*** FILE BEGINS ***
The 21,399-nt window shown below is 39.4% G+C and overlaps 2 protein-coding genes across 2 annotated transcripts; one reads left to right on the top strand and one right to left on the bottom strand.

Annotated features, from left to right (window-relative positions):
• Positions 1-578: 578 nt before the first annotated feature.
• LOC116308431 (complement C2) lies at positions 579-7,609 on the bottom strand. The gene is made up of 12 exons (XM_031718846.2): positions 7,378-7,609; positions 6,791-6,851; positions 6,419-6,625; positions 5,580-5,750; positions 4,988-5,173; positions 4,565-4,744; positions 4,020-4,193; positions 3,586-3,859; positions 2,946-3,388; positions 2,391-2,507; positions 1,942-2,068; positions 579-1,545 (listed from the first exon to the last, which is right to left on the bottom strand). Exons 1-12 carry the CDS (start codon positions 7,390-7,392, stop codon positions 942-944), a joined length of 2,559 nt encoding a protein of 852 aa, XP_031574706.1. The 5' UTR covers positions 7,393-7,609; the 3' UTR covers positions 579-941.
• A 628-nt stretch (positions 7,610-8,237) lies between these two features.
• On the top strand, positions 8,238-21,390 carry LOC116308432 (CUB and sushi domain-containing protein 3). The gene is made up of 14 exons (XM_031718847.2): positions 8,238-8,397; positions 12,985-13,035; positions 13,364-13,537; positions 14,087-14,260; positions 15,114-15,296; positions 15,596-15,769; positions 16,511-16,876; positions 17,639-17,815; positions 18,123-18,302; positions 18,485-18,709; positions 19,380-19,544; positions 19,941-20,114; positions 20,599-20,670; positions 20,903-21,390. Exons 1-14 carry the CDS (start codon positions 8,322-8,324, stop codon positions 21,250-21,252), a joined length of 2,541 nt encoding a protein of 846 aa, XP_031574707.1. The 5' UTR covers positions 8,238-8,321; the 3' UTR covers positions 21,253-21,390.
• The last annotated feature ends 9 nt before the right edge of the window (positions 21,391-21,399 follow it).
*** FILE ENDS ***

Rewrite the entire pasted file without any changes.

The 21,399-nt window shown below is 39.4% G+C and overlaps 2 protein-coding genes across 2 annotated transcripts; one reads left to right on the top strand and one right to left on the bottom strand.

Annotated features, from left to right (window-relative positions):
• Positions 1-578: 578 nt before the first annotated feature.
• LOC116308431 (complement C2) lies at positions 579-7,609 on the bottom strand. The gene is made up of 12 exons (XM_031718846.2): positions 7,378-7,609; positions 6,791-6,851; positions 6,419-6,625; positions 5,580-5,750; positions 4,988-5,173; positions 4,565-4,744; positions 4,020-4,193; positions 3,586-3,859; positions 2,946-3,388; positions 2,391-2,507; positions 1,942-2,068; positions 579-1,545 (listed from the first exon to the last, which is right to left on the bottom strand). Exons 1-12 carry the CDS (start codon positions 7,390-7,392, stop codon positions 942-944), a joined length of 2,559 nt encoding a protein of 852 aa, XP_031574706.1. The 5' UTR covers positions 7,393-7,609; the 3' UTR covers positions 579-941.
• A 628-nt stretch (positions 7,610-8,237) lies between these two features.
• On the top strand, positions 8,238-21,390 carry LOC116308432 (CUB and sushi domain-containing protein 3). The gene is made up of 14 exons (XM_031718847.2): positions 8,238-8,397; positions 12,985-13,035; positions 13,364-13,537; positions 14,087-14,260; positions 15,114-15,296; positions 15,596-15,769; positions 16,511-16,876; positions 17,639-17,815; positions 18,123-18,302; positions 18,485-18,709; positions 19,380-19,544; positions 19,941-20,114; positions 20,599-20,670; positions 20,903-21,390. Exons 1-14 carry the CDS (start codon positions 8,322-8,324, stop codon positions 21,250-21,252), a joined length of 2,541 nt encoding a protein of 846 aa, XP_031574707.1. The 5' UTR covers positions 8,238-8,321; the 3' UTR covers positions 21,253-21,390.
• The last annotated feature ends 9 nt before the right edge of the window (positions 21,391-21,399 follow it).